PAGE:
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HOT PROPERTY

'Shrink' Finds Spot for Couch

February 04, 1996|RUTH RYON | TIMES STAFF WRITER

Comedian LOUIE ANDERSON, whose CBS sitcom "The Louie Show" debuted last Wednesday and will be shown again today with a half-hour behind-the-scenes special on E! Entertainment Television, has leased a Hollywood Hills house and put his Hancock Park condo on the market.

In "The Louie Show," Anderson, 42, plays a psychotherapist in Duluth, Minn., whose honesty gets him into difficult but funny situations. Diane English and Joel Shukovsky, co-creators and former producers of "Murphy Brown," are executive producers with Matt Goldman, who created the new series with Anderson.

Anderson, who has produced a number of his own comedy specials for HBO and Showtime and has written two autobiographical best-sellers, has owned the condo since 1990, when he sold his former Hollywood Hills home and moved to Las Vegas and then Naples, Fla.

Anderson bought the condo as a place to stay when visiting L.A. He decided to move back to L.A. after his 1994 animated special "Life With Louie" was turned into a series on the Fox Children's Network. However, he didn't want to live in the condo.

"He wanted more of a feeling of a home, so he leased a bigger place up in the hills," said listing agent Ann Eysenring of the Prudential-Jon Douglas Co., Beverly Hills. Anderson is said to have leased a 3,500-square-foot house at about $5,000 a month.

The condo, a loft-type, open-space floor plan, has two bedrooms in about 1,000 square feet. It's in a five-story building built in the 1920s and is listed at $215,000.

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ANDREW CLAY, whose CBS series "Bless This House" was replaced by "The Louie Show," is asking $795,000 for his former home in the Sunset Strip area.

The comedian, 37, dropped his middle name, Dice, when he started doing sitcom roles last year. He stars in the kung fu movie "No Contest," released in December.

Clay's Sunset Strip-area home, which he bought six years ago, is 3,400 square feet and has city views, a guest house and an indoor-outdoor pool. The residence was built in 1959 and was recently refurbished.

Clay lived in the house with his family until early last year, when he bought a four-bedroom, nearly 7,000-square-foot home on the Westside for close to $1.9 million.

Elaine Young of Coldwell Banker Residential Real Estate, Beverly Hills, has the listing on the Sunset Strip-area home.

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CHRISTOPHER LAMBERT, who starred in the movie "Mortal Kombat" (1995), has leased a Beverly Hills home for three months while in town visiting his 2-year-old daughter by actress Diane Lane.

Lambert, 38, moved to Paris after his L.A.-based company produced "Knight Moves" (1992), in which he and Lane co-starred. Lambert's first leading role in an English-language film was in "Greystoke: The Legend of Tarzan, Lord of the Apes" (1984). He's due to make a sequel to "Mortal Kombat" this summer.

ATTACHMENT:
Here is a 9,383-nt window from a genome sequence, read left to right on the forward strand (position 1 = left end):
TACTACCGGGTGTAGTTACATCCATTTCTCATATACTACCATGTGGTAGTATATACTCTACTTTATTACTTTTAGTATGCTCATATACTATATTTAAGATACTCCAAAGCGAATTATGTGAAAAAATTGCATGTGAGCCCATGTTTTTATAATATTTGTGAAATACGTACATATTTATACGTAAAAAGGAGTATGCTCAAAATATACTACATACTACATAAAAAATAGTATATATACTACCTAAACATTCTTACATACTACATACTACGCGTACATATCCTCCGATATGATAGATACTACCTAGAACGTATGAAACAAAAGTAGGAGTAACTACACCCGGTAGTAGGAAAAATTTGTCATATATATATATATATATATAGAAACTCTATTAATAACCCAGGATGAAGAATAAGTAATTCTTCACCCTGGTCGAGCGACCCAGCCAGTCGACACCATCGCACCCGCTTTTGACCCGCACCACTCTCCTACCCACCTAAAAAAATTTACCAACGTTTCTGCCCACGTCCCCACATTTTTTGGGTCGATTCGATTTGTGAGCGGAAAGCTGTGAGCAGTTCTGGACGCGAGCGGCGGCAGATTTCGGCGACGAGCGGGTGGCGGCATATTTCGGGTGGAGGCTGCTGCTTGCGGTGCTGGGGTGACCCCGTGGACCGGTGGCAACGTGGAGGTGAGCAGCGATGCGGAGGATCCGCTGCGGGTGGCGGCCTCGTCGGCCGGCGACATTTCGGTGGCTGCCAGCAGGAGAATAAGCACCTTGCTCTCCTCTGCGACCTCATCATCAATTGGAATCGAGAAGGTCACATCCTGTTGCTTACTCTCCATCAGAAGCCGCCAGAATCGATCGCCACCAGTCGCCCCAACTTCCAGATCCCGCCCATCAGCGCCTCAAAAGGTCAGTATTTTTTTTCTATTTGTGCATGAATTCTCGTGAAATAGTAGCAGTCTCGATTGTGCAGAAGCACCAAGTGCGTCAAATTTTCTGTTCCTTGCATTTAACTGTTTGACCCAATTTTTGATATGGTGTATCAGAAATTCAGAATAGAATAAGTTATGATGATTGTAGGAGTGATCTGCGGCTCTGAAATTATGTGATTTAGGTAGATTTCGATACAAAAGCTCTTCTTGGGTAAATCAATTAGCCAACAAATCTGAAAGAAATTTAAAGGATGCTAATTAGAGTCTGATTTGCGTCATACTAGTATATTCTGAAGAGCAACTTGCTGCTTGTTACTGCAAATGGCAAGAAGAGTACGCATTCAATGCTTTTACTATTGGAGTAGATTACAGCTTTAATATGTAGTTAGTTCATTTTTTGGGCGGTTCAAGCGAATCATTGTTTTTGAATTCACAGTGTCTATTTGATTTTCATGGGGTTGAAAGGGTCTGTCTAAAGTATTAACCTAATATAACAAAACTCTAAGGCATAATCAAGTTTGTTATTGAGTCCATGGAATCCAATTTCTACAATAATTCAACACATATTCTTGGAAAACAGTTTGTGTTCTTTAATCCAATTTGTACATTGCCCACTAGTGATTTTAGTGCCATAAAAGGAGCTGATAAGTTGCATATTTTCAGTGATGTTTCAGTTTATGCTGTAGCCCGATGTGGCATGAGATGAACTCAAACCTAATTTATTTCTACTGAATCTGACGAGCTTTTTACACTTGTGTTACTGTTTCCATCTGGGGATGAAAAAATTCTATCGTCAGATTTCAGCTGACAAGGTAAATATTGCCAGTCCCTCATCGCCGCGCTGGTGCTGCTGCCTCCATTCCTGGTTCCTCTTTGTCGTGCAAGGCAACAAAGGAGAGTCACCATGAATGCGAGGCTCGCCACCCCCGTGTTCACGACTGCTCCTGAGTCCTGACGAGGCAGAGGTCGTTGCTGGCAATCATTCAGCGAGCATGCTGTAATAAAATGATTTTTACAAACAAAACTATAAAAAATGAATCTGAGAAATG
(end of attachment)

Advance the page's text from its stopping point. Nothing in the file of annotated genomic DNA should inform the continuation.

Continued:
The house he leased has four bedrooms and two maids' quarters in 8,000 square feet. The gated home, which has a tennis court and pool, was built in 1991 and is owned by the builder, a source said. Lambert is leasing the home at $15,000 a month, sources say. It was listed at $3 million.

Paul Czako of Hilton & Hyland, Beverly Hills, handled both sides of the lease transaction.

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EDWARD PRESSMAN, who produced "Reversal of Fortune" (1990) and "The Crow" (1994), has sold his Santa Monica home to Peter Chernin, chairman and chief executive of Fox Films Entertainment, for $4.2 million, sources say. The asking price was $4.5 million, and the home was on the market for only a week.

Pressman formed a partnership last spring with Ken Lipper to produce movies from New York-based literary, theatrical and magazine sources. Lipper, a former Salomon Bros. investment banker, was deputy mayor of New York under former Mayor Ed Koch. Lipper and Pressman worked together on "Wall Street" (1987) and "City Hall," an Al Pacino film due out Feb. 16.

Pressman bought the four-bedroom, 7,000-square-foot home in the spring of 1993 for about $3.4 million, sources say. The asking price then was just under $4 million.

The home was built in the 1920s but was remodeled and is on one of the most upscale residential streets in Santa Monica.

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GEORGE CHRISTY, longtime columnist with the Hollywood Reporter, has put his Palm Springs getaway of about 20 years on the market.

"It's a sweet little house, away from the world, and I've had Truman Capote, Diana Rigg and Ginger Rogers there to dine, but it's time for me to move on," Christy said.

Built in 1933, the white clapboard cottage has two bedrooms, an artist's studio and a fireplace in nearly 900 square feet. It's listed at $125,000 with Don Keating of Tarbell Realtors, Palm Springs.

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